In the horror throwback Don’t Be Afraid of the Dark – a remake of John Newland’s 1973 made-for-TV classic – Bailee Madison plays Sally a young girl sent to live with her architect father Alex (Guy Pierce) and his live-in girlfriend Kim (Katie Holmes) in the Rhode Island mansion they’re busy renovating. The mansion ominously dubbed Blackwood Manor is an exceedingly spooky place made all the spookier by director Troy Nixey’s exquisite production design. Neglected by her father and resistant to Kim’s bonding overtures Sally is free to wander the estate unsupervised and her curiosity eventually leads her to the basement where she hears strange whispers emanating from beneath the fireplace flue.
The whispers belong to the homonuculi a race of odd little creatures who have resided at Blackwood throughout its long macabre history. Diminutive as they are they have a gift for manipulation beckoning Sally by preying on her feelings of neglect and resentment toward her parents. They are simply hungry and longing to be free they say but their true intentions are far from innocent as Sally soon discovers. But when she tries to warn Alex and Kim of the danger posed by the house’s tiny tenants her fears are dismissed as the ramblings of an overactive imagination.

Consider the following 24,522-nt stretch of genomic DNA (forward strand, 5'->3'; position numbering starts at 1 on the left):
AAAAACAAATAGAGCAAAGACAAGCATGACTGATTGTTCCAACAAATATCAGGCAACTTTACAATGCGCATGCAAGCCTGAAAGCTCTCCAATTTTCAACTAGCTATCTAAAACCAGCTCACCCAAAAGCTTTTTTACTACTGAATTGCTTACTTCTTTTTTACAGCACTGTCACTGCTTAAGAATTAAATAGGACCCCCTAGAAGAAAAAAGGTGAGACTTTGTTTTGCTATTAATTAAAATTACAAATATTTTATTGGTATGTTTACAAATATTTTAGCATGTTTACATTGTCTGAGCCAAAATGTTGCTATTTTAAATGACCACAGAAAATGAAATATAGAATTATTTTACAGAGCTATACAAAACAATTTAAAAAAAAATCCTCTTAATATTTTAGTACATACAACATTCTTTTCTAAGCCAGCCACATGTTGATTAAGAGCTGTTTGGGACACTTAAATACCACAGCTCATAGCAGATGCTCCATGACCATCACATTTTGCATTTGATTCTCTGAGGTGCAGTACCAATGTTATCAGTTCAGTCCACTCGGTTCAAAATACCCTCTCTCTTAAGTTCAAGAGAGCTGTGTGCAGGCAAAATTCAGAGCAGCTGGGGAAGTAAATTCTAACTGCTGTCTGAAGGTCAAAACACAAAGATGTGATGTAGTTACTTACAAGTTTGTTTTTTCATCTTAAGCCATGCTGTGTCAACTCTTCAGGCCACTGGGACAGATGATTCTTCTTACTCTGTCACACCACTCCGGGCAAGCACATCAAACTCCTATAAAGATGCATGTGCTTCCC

Nixey does a tremendous job of creating a overarching sense of foreboding and menace in Don’t Be Afraid of the Dark. The homonuculi at first only glimpsed in shadow are impressive CGI creations menacing trolls with beady eyes and claws – an achievement no doubt attributable in part to the influence of Guillermo del Toro who co-wrote and produced the film. But while the creatures themselves are frightening the film as a whole isn’t. It’s heavy on atmosphere but light on scares and as a result its pace feels sluggish. I applaud Nixey for trying to craft something classical and mannered; I just wish he’d given me a little more to fear.